Haiku: a one-breath poem that discovers connection.
The foremost poets of Japanese haiku tradition are Bashô, Buson, Issa, Shiki. The first three were artists of haikai: masters of the linked verse game known as haikai no renku: renku for short (find out more). The fourth, Shiki, coined the term "haiku," and envisioned it as an independent poetic genre. While technically—that is to say, in Japanese terms—Bashô, Buson, and Issa were poets of haikai; the term "haiku" is used by many English speakers to describe what they wrote. In other words, "haiku" in English covers a broader field than it does in Japanese, for it embraces both haikai and haiku. Throughout this website, I use the term "haiku" when referring to Issa.
What makes it a poem? Haiku in English usually appears as an unrhymed three-line verse. Its use of intense, fragmentary imagery and its stress on rhythm and sound place it in the poetry side of the language spectrum.
Can it be defined? Cyril Childs writes, "With haiku, how can we define (i.e. objectively set precise boundaries to) a poetic form that has developed and evolved over many centuries and continues to evolve across national boundaries and language barriers? How can we define inclusively each and every example of such a tradition and exclude others? I suggest the only answer to both questions is 'We can't.'" (Presence 21 2003: 23). Nevertheless, in 2004 the Haiku Society of America put forth this working definition: "A haiku is a short poem that uses imagistic language to convey the essence of an experience of nature or the season intuitively linked to the human condition." My personal definition these days imagines haiku as a verb: "to discover connections in one breath."
How many parts does it have? Though it can be presented on the page in three lines, a traditional Japanese haiku of Issa's era structurally consists of two parts with a pause in between. Its power as poetry often derives from juxtaposition of the two images and the sense of surprise or revelation that the second image produces. A good haiku is like a good joke: the set-up (image 1), then the punch line (image 2). An example from Issa:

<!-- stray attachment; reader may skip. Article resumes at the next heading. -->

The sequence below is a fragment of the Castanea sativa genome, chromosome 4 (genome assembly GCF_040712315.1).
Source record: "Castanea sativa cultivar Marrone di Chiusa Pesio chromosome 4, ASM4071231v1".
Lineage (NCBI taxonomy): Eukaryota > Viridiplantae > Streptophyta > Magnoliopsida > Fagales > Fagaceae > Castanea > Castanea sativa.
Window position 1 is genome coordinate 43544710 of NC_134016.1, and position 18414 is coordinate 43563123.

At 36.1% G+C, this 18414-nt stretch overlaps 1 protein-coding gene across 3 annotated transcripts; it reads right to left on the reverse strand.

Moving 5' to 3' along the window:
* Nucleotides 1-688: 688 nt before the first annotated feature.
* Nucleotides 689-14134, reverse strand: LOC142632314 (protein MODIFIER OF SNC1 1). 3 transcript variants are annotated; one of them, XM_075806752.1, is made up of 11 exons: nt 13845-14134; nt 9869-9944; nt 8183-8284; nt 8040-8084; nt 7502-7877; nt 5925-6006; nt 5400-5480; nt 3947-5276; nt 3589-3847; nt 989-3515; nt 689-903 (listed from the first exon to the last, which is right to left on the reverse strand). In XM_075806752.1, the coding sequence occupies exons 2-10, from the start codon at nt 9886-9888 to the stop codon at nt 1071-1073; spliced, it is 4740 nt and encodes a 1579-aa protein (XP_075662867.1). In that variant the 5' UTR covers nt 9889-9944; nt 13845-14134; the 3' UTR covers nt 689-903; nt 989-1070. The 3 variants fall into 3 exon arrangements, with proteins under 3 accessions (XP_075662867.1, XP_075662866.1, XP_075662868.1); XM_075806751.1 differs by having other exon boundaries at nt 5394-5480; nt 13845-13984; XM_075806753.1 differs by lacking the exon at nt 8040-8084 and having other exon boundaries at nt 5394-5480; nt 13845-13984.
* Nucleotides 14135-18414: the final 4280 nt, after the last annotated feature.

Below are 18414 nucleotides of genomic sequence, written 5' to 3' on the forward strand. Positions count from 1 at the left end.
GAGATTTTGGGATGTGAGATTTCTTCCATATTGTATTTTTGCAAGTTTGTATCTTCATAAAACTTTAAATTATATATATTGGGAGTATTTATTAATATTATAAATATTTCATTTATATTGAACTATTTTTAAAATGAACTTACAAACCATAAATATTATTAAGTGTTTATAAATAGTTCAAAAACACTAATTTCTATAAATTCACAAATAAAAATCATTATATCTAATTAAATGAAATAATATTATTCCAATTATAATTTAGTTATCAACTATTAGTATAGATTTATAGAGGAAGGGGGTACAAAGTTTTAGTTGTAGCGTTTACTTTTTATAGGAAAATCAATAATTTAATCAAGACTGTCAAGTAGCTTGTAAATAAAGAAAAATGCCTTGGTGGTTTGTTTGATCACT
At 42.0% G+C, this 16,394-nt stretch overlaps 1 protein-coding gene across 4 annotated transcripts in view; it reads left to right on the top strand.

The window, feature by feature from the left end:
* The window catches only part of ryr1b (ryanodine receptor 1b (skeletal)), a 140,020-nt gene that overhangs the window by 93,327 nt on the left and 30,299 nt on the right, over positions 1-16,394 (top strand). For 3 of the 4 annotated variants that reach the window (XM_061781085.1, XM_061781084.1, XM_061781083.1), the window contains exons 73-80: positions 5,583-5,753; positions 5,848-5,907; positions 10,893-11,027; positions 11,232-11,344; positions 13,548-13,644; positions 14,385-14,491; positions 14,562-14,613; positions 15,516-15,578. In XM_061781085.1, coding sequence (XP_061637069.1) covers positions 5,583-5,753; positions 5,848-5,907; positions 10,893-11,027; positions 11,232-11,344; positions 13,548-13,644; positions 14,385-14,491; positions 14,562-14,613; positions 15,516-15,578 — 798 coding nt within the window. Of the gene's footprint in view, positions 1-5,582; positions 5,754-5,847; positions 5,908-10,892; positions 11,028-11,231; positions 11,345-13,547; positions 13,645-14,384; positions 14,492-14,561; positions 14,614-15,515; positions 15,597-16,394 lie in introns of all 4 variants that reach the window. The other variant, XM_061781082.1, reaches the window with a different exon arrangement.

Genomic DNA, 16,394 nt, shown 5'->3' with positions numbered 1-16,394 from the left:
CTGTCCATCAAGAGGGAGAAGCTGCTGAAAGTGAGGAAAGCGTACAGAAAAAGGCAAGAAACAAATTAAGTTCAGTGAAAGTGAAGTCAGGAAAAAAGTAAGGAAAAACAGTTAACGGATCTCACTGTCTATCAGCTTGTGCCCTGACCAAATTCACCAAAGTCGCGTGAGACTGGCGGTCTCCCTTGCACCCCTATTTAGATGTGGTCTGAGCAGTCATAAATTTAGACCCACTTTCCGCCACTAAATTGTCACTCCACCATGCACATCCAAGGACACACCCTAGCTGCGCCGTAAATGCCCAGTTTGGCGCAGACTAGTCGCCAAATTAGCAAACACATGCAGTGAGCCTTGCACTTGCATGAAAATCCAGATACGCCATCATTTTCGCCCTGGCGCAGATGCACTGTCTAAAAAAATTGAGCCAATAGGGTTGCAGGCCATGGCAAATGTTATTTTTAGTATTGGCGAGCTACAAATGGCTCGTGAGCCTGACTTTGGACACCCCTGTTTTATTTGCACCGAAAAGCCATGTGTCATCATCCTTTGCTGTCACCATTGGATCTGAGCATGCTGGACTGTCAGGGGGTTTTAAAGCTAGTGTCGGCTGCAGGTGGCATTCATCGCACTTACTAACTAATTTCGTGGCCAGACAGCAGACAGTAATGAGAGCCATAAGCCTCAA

the uneaten ducks
Two images appear: (1) spring rain falling, (2) the ducks that have survived the cooking pots of winter quacking. Considered alone, each image doesn't amount to much of a poem. But set side-by-side, the rain and the ducks make a powerful, celebratory statement about life, survival, and the promise of spring.
Does a haiku need 17 syllables? In Japan traditional haiku consists of seventeen "syllables" (onji) arranged in a 5-7-5 pattern. For example, here's the spring rain/quacking ducks poem in Japanese:
kamo ga naku
Japanese words for the most part are polysyllabic, consisting of multiple syllables. English, in contrast, has loads of one syllable words ("spring," "rain" and "duck" for instance). For this reason, most haiku poets writing in English don't follow the 5-7-5 syllable rule. Seventeen syllables of English could potentially add up to seventeen separate words, making the "haiku" too long, lessening its intensity.
Why is haiku taught in elementary school as a 17-syllable poem? In many school curricula haiku is used to give students practice in recognizing syllables and manipulating language. Teachers often ignore the most important formal requirement of haiku: two image/statements separated by a pause. They treat haiku as if it were a poetic form: any combination of words in a 5-7-5 combination. In fact, haiku is a genre that requires much more than mere outer form.
Does a haiku have to be about Nature? Only in the broadest sense, since human nature is included in Nature. In Japan, most haiku have a season word (kigo) that links the individual poem with the vast, archetypal round of the Year of Life.
Is haiku a Buddhist genre? Because the originators of haiku were Buddhists, many Buddhist themes linger in the tradition, including respect for life, openness to the here and now, and a deep appreciation of how precious and fleeting life is.
How should it be read? Issa, a master of the form, invites his readers to partake not of abstract ideas but of experience—palpable, wondrous encounters with life: a swallow flying out the nose of a great bronze Buddha, cows moo-mooing in thick autumn mist, a butterfly resting on a dog curled to sleep. One does not read such poetry in a greedy rush to understand a theme, a point, or a concept. Rather, we do best by Issa if we open ourselves to each haiku with the same non-grasping attention we might pay to a bird warbling in a tree. After all, the poet insists, birdsong is haiku:
like warbling pure haiku
Like a bird twittering one-breath improvisations deep in the summer cedars on some shady, fathomless Japanese mountainside, Issa creates vivid, non-intellectual expressions of life on a living planet. The haiku moment awaits the reader who patiently allows words on the page to register as deeply felt reality.
Some of the above comments are taken from the Introduction to my 1991 book, Issa, Cup-of-Tea Poems: Selected Haiku of Kobayashi Issa. Special thanks to the late Robert Spiess for kindly proofreading and offering suggestions. Also, thanks to renku master Shokan Tadashi Kondo for explaining the haikai/haiku relationship.